South Australia is long overdue for a new approach to prisons and re-offending according to one tireless community volunteer. Her comments come as the Government launches a major reform to corrections policy in the state.

Heather Agius was awarded SA Female Elder of the Year at the 2017 SA NAIDOC Awards.Her award was in recognition of many years of work with Aboriginal people in the justice system.

Mrs Agius works at the Nunga Court and at ‘9C’ hearings, both mechanisms designed specifically for the sentencing of Aboriginal people accused of crimes.She also works at the Aboriginal Legal Rights Movement (ALRM) as an AVS worker and is a visiting inspector in prisons.

She has seen first-hand the challenges faced by offenders, particularly young Aboriginal offenders in the South Australian corrections system.

“It’s very hard for people, some who have been there very young.It’s very scary for them.And they don’t talk a lot.They don’t express themselves a lot, they’re frightened and they’re very cautious about speaking to anybody.”

According to Mrs Agius, offending is often influenced by difficult backgrounds and once in the system, offenders receive very little support or advocacy.

“One young lad I did a 9C for, and there was nothing for him.

“He was a very quiet lad, his mother had been on drugs, and he didn’t want to say anything about his mother that was bad,

“I explained to him that he needed to tell the judge that he is not bagging his mother or talking bad about his mother.  It’s just what he’s had to deal with in that life that he had been in.

“There were just a lot of things that he hadn’t learnt.He was just existing in that life.There was no door opened for him to change his life, so he was just existing” she said.

Mrs Agius believes that more support and education would enable offenders to change their lifestyle and reduce re-offending across the community.

“If that young man had had a case worker, they would have done a whole lot of things, and paid attention to housing, support, dealing with the drug issue.

“There needs to be life skill programs.There needs to be education.A lot of the guys don’t access education because it’s a shame job, they may not even know their ABC, so it’s about trying to get them to move to another level in their lives but they don’t because of the shame.

“I try to encourage them to do it, because it’s about getting out of the rut that they are in” she said

Currently once people leave prison there is very little support available says Mrs Agius.

“Well there’s none that I know of.We have ASG, which is the Aboriginal Sobriety Group who support people, there is one man is very good with the Aboriginal guys, doing case work with them and trying to get them on track.But he’s only one person and there’s not many others” she said.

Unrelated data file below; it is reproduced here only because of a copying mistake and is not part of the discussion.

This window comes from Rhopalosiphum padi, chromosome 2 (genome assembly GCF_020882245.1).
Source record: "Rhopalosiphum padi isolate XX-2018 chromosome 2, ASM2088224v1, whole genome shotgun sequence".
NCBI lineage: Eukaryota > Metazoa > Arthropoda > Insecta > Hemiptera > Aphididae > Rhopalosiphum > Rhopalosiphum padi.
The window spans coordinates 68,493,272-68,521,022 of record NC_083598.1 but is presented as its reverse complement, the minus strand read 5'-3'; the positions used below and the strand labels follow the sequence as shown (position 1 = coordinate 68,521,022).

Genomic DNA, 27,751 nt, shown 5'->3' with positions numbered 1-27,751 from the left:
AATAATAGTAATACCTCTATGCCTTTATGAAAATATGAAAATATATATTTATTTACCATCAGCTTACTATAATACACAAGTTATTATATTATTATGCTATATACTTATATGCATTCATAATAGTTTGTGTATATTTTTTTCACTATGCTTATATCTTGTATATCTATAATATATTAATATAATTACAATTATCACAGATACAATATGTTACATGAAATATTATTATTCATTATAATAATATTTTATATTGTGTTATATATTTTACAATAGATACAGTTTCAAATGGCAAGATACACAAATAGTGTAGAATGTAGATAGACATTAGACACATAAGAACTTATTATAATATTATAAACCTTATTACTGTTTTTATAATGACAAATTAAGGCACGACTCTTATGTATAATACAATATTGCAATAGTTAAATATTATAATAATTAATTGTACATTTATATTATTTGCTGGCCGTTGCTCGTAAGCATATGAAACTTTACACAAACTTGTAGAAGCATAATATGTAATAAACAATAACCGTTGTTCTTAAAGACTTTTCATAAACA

This situation makes re-offending common Mrs Agius says.

“They keep going back because they haven’t been exposed to a different life style.You know once they’re in, and they’re with their mates, they come out and they’re with the same people, who are in the same positions that they are, in a very depressed state.And so often drugs are the only way out for them” she said.

Her comments come as the State Government releases a report on the corrections service in South Australia.The report was written after a year-long review by led by Warren Mundine.

The Government says that Reducing Reoffending:10% by 20102 marks a landmark change in correctional services policy in South Australia.

The strategy will cost $40 million and includes initiatives in accommodation and support services for those released from prison, as well as education and training for those in prison.

The Government says it will also support the development of an Aboriginal Framework for Correctional Services and the investigation of a Community Transition and learning centre to rehabilitate Aboriginal offenders from remote communities.

The select committee’s report was informed by input from an Aboriginal Reference Group – members were: Cheryl Axelby, CEO of ALRM, Sharon Gollan, Consultant, Paul Tanner, State Government Senior Aboriginal Justice Officer, Wayne Miller, Indigenous Community Engagement and Governance officer, Ceduna Aboriginal Corporation and Allan Jones, Managing Director of Aboriginal Recruitment Training and Employment (ART).

On the release of the report, Chair Warren Mundine said that the perspective of Aboriginal people was central to the review.

“Early on, we decided to appoint a separate Aboriginal Reference group to advise on factors specific to Aboriginal reoffending.This advice informed the development of all recommendations within the strategy, with seven recommendations specific to Aboriginal people.”

On the release of the new Government strategy, Department of Correctional Services (DCS) Chief Executive David Brown said

“It is no secret that the South Australian prison system has operated at capacity for some time now.

“This growing incarceration rate, which includes high levels of reoffending, demonstrates a clear need to implement new responses that engage the broader sector in supporting offenders to live crime free lives.

“It is time for a new approach to stop the cycle of reoffending” he said.

For more information on the Strategy


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